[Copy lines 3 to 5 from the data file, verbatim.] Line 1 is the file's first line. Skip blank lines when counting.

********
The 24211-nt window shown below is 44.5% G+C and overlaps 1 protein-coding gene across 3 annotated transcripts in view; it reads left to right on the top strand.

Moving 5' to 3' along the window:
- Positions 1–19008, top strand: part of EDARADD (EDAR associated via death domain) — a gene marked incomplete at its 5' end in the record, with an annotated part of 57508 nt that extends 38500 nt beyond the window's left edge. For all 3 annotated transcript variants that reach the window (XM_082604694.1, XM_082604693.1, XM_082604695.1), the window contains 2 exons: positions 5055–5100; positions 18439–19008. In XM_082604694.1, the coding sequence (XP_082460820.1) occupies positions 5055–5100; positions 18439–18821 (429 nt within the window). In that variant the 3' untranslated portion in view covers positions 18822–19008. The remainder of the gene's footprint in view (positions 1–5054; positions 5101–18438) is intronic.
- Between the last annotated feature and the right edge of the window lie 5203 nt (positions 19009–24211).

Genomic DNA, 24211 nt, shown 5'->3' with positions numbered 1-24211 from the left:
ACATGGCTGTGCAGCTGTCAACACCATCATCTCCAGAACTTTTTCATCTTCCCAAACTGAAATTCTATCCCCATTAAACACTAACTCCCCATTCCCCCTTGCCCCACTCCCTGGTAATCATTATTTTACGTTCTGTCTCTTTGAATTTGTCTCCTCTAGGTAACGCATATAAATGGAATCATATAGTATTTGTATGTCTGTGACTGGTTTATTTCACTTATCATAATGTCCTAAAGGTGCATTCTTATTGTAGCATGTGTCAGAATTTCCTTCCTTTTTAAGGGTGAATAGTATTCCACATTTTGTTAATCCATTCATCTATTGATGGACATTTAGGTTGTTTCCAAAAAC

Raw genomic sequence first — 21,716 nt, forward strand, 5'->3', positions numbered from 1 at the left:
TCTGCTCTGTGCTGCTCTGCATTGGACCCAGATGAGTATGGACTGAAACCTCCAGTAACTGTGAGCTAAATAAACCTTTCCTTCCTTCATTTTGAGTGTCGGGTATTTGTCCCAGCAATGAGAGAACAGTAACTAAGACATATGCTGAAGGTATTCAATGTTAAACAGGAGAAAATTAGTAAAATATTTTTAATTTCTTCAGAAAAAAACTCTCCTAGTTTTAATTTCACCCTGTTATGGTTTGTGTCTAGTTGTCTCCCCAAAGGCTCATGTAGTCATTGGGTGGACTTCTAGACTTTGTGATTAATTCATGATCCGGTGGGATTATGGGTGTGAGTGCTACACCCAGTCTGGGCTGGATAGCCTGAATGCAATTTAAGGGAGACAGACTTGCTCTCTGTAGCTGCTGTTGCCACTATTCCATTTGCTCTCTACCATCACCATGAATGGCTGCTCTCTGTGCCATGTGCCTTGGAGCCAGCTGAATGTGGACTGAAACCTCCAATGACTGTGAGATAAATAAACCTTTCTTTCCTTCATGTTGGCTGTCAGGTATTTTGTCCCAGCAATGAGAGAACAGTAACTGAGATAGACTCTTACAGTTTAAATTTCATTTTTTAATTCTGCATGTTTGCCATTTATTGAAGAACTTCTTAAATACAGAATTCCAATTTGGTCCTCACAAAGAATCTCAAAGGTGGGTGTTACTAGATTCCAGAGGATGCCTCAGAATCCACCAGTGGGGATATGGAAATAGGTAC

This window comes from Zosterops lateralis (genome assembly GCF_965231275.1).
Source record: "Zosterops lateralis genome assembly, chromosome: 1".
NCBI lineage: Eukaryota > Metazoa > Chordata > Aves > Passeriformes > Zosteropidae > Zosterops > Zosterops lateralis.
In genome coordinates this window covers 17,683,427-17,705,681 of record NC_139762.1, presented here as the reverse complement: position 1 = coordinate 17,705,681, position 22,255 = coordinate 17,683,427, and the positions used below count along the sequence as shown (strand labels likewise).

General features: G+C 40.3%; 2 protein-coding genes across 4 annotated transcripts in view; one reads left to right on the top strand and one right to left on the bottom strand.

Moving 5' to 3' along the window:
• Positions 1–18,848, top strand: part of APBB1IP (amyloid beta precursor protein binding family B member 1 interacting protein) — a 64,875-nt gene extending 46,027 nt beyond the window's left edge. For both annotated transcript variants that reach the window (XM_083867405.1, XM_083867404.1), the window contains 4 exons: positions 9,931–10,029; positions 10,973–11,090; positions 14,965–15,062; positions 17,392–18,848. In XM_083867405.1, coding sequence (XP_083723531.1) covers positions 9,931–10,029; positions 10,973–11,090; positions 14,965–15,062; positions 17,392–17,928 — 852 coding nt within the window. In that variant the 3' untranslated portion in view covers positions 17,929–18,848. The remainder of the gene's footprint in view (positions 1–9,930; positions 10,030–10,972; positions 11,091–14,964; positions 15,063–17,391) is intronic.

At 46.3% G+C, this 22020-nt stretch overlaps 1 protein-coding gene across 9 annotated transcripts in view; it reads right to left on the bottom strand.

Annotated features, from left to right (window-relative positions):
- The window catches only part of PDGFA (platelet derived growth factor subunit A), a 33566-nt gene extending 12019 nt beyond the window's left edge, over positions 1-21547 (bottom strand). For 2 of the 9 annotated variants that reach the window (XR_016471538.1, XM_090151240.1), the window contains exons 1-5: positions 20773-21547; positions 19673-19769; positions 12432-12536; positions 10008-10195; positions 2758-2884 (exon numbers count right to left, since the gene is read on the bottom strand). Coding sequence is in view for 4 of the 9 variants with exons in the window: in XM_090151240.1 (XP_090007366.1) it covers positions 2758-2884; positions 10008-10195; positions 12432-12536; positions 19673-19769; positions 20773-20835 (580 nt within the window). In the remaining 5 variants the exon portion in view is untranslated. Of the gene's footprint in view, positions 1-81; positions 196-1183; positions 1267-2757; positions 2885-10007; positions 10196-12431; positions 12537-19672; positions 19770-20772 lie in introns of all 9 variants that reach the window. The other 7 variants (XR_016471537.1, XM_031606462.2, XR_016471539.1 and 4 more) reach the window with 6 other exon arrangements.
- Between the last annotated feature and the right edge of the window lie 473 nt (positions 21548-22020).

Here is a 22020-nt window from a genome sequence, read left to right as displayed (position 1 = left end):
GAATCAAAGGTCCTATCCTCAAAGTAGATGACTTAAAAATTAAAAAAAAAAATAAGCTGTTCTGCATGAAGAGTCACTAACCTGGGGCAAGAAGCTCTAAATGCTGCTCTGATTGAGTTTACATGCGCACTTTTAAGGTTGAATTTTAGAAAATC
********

- Positions 1–19008, top strand: part of EDARADD (EDAR associated via death domain) — a gene marked incomplete at its 5' end in the record, with an annotated part of 57508 nt that extends 38500 nt beyond the window's left edge. For all 3 annotated transcript variants that reach the window (XM_082604694.1, XM_082604693.1, XM_082604695.1), the window contains 2 exons: positions 5055–5100; positions 18439–19008. In XM_082604694.1, the coding sequence (XP_082460820.1) occupies positions 5055–5100; positions 18439–18821 (429 nt within the window). In that variant the 3' untranslated portion in view covers positions 18822–19008. The remainder of the gene's footprint in view (positions 1–5054; positions 5101–18438) is intronic.
- Between the last annotated feature and the right edge of the window lie 5203 nt (positions 19009–24211).

Genomic DNA, 24211 nt, shown 5'->3' with positions numbered 1-24211 from the left: